Mend it, don’t end it.

Public Domain

In the beginning, debate in both houses of Congress was unlimited. Eventually, the growing House created limits on debate, but the smaller Senate still allows unlimited debate on most issues, subject to a vote of cloture, which today requires three fifths of sitting senators.

Over the years, senators have used their privilege to speak without end to stall legislation. Because the majority can change the Senate rules, and the minority is most likely to use the filibuster, the temptation for the majority to kill the beast is tremendous. But unlimited debate survives; apparently, both parties want it to be there…

Let me first establish my bona fides. Here’s an excerpt from an article I posted on financial site Seeking Alpha more than ten years ago:

The time has come to ban all naked short-side derivatives. The only way to take a net short position on an asset should be traditional short selling. Everything else creates too much moral hazard.

Some short sellers are scumbags. They short stocks then publish hit pieces about them, driving the price down, where the shorts can cover. There’s nothing wrong with what these noisy shorts do in principle. If a stock is terrible, shorting it…

Quantity has a quality all its own.

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Fifty years ago, internet fraud wasn’t a thing. But if someone told you in 1980 that you should not expose your personal data on line, would you cite the lack of data breaches at that time as a reason not to worry? What we all do changes what we can do safely. Willie Sutton robbed banks because “that’s where the money is.” I believe that people screw with the votes, if they can, where the ballots are. So long as those ballots are created almost entirely in secure and private booths, there is no accessible point of attack. …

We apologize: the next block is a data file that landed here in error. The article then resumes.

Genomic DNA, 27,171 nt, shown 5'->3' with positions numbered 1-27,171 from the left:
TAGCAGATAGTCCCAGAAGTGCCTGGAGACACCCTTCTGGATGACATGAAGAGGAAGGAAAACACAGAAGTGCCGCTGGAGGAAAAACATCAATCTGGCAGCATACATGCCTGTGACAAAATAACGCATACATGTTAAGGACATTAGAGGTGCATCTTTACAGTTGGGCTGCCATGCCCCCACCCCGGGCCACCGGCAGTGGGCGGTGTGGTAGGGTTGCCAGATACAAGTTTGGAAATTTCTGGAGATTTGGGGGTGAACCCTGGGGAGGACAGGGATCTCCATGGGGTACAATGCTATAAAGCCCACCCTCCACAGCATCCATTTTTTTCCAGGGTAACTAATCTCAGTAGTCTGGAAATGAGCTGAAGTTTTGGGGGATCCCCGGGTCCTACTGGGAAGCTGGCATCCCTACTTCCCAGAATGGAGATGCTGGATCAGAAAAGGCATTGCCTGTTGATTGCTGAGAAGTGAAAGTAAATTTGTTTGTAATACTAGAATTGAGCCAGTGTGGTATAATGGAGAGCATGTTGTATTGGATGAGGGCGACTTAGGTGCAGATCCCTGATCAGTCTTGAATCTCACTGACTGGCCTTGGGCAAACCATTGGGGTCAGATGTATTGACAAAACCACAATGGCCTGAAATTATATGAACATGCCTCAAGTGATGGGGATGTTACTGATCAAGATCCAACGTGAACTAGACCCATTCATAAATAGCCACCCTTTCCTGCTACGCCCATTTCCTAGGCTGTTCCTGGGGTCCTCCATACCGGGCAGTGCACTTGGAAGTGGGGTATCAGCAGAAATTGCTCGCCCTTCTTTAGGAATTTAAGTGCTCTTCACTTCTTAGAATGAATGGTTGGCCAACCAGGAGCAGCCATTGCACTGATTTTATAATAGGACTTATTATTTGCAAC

A little counterfeit never hurt anybody

Modern Monetary Theory (MMT) is getting a lot of attention these days. Proponents of MMT tend to be politically liberal, and many use MMT to explain why their schemes for massive government spending won’t bankrupt the country. Of course, those schemes may be bad ideas on their own merits regardless of their monetary and fiscal consequences. Still, critics of the programs seem obligated to be critics of MMT, too, as if MMT implies that the programs are good, as opposed to affordable. …

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Inflation is …

Inflation is one of the most misunderstood concepts in finance, perhaps because the term is often used imprecisely. I will use the word precisely in this essay, not in the sense that I will use it in the only “correct” way, but in the sense that when I use it here, it will mean the very specific thing I intend it to mean.

Irving Fisher’s Equation of Exchange connects money and economic activity:

MV=PQ

For purposes of this essay, “inflation” means a positive change in P, and “deflation” means a negative change in P. Thus, as used…

What if all the ant-vaxxers just went away?